The Japanese film I Are You, You Am Me (aka Exchange Student, 1982) lovingly tells a familiar tale. Its two main characters are Kazuo (Toshinori Omi) and Kazumi (Satomi Kobayashi), teenage male and female schoolmates in the small seaside city of Onomichi. Their initially rivalrous relationship transforms one day when, following a tumble down a Buddhist temple’s steps, they discover that they have magically exchanged bodies. They swear to keep the switch secret until they can figure out how to switch back and, during the weeks that follow, discover (along with new body parts) newfound wells of sensitivity and strength. By the time the film’s story concludes, both are more at home than before in being who they are.
A feeling of being at home runs throughout the work of Nobuhiko Obayashi, I Are You, You Am Me’s still-active director, who will attend a 35mm screening of the film at the Japan Society this Saturday night, as part of a retrospective, the largest such showcase of the filmmaker’s work ever organized within the US. Between November 20th and December 6th, the Japan Society will present ten of Obayashi’s forty-plus features and a key early short (1964’s Complexe). I Are You, You Am Me is characteristic both of his films and of his eternally sweet, gentle spirit.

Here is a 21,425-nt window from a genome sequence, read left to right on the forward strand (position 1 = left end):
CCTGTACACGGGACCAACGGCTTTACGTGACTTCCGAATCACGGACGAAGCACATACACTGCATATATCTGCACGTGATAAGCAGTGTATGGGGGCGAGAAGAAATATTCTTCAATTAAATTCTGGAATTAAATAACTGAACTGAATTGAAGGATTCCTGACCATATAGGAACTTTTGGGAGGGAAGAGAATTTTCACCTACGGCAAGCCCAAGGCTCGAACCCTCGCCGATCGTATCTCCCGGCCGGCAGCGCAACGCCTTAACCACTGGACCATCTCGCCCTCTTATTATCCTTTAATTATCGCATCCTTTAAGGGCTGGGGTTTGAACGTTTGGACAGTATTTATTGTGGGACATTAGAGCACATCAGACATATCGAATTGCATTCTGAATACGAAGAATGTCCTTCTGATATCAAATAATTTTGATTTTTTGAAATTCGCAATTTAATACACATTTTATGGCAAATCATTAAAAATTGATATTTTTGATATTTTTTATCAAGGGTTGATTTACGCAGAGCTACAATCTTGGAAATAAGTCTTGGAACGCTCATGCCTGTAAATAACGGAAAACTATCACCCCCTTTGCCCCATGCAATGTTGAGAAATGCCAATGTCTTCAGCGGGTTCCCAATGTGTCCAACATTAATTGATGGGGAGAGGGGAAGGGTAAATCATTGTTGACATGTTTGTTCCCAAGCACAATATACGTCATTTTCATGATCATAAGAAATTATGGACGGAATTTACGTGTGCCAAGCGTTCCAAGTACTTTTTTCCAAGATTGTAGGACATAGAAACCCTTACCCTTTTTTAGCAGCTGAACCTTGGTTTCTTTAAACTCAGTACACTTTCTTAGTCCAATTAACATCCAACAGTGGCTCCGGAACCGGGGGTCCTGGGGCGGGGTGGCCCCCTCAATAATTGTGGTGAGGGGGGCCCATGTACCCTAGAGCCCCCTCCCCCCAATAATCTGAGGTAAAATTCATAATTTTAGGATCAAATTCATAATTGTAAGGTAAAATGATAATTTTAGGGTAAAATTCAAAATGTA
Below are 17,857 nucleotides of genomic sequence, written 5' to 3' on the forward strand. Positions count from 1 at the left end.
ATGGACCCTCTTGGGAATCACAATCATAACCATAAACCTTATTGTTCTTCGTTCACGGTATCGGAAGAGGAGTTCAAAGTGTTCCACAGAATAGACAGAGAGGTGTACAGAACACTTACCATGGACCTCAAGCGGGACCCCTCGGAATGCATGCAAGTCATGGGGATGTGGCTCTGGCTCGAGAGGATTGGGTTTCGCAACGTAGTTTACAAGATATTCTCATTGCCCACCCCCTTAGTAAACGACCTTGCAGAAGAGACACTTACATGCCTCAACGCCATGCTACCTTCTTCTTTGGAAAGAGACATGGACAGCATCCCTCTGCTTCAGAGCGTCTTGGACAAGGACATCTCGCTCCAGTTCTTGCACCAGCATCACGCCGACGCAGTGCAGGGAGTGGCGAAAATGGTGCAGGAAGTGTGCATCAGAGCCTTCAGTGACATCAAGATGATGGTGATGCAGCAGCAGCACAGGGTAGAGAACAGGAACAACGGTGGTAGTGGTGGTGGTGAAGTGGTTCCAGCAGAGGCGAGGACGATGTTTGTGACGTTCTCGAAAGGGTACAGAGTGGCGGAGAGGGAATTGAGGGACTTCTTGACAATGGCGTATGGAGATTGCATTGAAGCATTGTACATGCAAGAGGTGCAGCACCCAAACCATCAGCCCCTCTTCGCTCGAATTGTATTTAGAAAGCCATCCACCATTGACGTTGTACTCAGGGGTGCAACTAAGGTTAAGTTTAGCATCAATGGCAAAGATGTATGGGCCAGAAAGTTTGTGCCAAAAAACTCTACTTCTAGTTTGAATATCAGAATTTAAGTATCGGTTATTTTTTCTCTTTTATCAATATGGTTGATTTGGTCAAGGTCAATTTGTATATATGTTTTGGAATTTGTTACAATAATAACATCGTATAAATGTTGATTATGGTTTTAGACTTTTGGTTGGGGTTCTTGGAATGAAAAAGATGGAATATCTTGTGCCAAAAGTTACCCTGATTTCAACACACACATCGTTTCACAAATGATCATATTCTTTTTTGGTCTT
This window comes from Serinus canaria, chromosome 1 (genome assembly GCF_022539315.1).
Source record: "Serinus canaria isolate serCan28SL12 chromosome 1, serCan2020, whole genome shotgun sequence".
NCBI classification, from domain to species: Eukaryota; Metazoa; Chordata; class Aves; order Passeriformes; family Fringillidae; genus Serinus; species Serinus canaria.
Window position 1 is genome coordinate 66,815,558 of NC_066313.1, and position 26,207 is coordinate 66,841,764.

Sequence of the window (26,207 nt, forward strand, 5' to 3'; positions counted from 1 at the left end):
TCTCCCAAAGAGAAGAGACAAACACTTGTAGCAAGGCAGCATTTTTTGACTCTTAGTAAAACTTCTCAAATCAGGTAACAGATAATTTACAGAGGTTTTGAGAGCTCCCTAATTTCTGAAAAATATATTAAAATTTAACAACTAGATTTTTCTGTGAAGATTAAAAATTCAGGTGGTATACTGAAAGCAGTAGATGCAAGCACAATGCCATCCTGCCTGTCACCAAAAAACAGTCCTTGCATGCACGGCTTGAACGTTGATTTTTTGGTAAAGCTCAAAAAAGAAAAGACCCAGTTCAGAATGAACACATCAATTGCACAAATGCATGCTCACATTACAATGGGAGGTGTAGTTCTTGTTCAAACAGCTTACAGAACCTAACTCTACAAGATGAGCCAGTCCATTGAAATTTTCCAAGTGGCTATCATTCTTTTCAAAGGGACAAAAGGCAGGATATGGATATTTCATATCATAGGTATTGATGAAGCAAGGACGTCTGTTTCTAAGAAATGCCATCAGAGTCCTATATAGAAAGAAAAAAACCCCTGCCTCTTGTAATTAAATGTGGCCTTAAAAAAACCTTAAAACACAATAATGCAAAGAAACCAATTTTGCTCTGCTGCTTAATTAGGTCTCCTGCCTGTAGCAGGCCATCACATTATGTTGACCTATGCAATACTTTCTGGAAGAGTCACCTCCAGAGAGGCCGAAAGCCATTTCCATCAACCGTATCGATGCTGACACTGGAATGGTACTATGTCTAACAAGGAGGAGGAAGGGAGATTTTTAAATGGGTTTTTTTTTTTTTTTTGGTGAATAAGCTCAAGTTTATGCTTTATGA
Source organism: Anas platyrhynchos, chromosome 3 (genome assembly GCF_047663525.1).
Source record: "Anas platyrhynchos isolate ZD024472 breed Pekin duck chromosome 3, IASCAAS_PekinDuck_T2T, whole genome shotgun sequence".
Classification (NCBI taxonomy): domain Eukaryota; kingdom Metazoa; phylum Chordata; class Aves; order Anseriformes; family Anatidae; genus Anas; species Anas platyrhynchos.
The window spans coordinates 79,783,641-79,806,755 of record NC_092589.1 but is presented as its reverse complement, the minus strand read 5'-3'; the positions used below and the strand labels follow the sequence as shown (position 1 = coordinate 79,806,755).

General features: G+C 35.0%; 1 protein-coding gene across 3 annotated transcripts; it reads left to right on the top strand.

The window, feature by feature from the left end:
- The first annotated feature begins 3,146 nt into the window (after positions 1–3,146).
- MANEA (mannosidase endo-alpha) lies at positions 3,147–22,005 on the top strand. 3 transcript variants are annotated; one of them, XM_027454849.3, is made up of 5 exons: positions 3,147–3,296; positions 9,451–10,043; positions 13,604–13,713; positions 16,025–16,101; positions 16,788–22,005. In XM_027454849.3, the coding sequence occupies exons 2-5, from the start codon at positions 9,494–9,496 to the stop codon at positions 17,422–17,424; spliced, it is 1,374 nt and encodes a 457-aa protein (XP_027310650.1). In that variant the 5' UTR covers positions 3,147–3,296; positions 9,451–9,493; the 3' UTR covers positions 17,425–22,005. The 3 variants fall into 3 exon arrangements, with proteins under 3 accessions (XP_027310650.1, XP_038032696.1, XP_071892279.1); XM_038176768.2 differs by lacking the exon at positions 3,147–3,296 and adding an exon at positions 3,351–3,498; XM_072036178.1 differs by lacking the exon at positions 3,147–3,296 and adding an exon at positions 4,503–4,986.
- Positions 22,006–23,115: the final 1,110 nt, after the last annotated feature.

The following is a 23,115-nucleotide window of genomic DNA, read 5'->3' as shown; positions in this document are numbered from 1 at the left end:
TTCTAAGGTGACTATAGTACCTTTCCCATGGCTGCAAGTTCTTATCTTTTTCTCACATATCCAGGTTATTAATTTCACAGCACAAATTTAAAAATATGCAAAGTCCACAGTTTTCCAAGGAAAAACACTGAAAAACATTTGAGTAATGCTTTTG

Most viewers who are already familiar with Obayashi likely know him through his debut feature, House (aka Hausu, 1977, and screening opening night), a playfully self-parodying piece of horror about a group of young women who take a trip to a haunted countryside home. The film’s catchiest surface-level features (such as silly character names, a maiden-devouring piano, and myriad fast- and slow-motion-played scenes) push melodrama into camp, but beneath them is the group leader’s utterly sincere desire to get to know her deceased mother’s rural hometown.